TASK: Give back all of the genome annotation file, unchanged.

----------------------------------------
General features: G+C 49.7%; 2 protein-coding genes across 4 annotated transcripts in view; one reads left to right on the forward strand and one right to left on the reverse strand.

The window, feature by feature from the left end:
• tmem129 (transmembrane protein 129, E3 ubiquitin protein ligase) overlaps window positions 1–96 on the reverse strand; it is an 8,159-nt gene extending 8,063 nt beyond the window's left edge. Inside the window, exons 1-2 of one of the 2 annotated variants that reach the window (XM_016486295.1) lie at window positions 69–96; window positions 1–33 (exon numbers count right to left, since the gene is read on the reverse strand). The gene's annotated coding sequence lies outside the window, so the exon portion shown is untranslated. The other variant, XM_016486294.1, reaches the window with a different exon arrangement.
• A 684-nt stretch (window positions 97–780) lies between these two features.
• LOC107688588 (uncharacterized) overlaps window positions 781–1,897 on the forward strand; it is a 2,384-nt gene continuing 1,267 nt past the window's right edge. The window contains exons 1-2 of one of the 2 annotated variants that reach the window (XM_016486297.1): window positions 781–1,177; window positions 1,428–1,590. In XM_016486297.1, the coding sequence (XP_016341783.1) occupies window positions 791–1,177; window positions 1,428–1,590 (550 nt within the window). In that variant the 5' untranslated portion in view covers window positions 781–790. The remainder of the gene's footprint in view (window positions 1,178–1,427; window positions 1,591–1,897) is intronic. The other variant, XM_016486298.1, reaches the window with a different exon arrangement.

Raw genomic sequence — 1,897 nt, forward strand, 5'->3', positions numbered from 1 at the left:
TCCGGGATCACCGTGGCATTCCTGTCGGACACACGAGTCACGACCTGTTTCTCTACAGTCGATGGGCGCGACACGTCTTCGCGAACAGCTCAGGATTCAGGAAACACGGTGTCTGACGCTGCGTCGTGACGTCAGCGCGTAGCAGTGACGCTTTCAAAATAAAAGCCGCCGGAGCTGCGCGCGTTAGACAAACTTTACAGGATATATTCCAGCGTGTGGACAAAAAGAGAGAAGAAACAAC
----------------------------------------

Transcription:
General features: G+C 49.7%; 2 protein-coding genes across 4 annotated transcripts in view; one reads left to right on the forward strand and one right to left on the reverse strand.

The window, feature by feature from the left end:
• tmem129 (transmembrane protein 129, E3 ubiquitin protein ligase) overlaps window positions 1–96 on the reverse strand; it is an 8,159-nt gene extending 8,063 nt beyond the window's left edge. Inside the window, exons 1-2 of one of the 2 annotated variants that reach the window (XM_016486295.1) lie at window positions 69–96; window positions 1–33 (exon numbers count right to left, since the gene is read on the reverse strand). The gene's annotated coding sequence lies outside the window, so the exon portion shown is untranslated. The other variant, XM_016486294.1, reaches the window with a different exon arrangement.
• A 684-nt stretch (window positions 97–780) lies between these two features.
• LOC107688588 (uncharacterized) overlaps window positions 781–1,897 on the forward strand; it is a 2,384-nt gene continuing 1,267 nt past the window's right edge. The window contains exons 1-2 of one of the 2 annotated variants that reach the window (XM_016486297.1): window positions 781–1,177; window positions 1,428–1,590. In XM_016486297.1, the coding sequence (XP_016341783.1) occupies window positions 791–1,177; window positions 1,428–1,590 (550 nt within the window). In that variant the 5' untranslated portion in view covers window positions 781–790. The remainder of the gene's footprint in view (window positions 1,178–1,427; window positions 1,591–1,897) is intronic. The other variant, XM_016486298.1, reaches the window with a different exon arrangement.

Raw genomic sequence — 1,897 nt, forward strand, 5'->3', positions numbered from 1 at the left:
TCCGGGATCACCGTGGCATTCCTGTCGGACACACGAGTCACGACCTGTTTCTCTACAGTCGATGGGCGCGACACGTCTTCGCGAACAGCTCAGGATTCAGGAAACACGGTGTCTGACGCTGCGTCGTGACGTCAGCGCGTAGCAGTGACGCTTTCAAAATAAAAGCCGCCGGAGCTGCGCGCGTTAGACAAACTTTACAGGATATATTCCAGCGTGTGGACAAAAAGAGAGAAGAAACAAC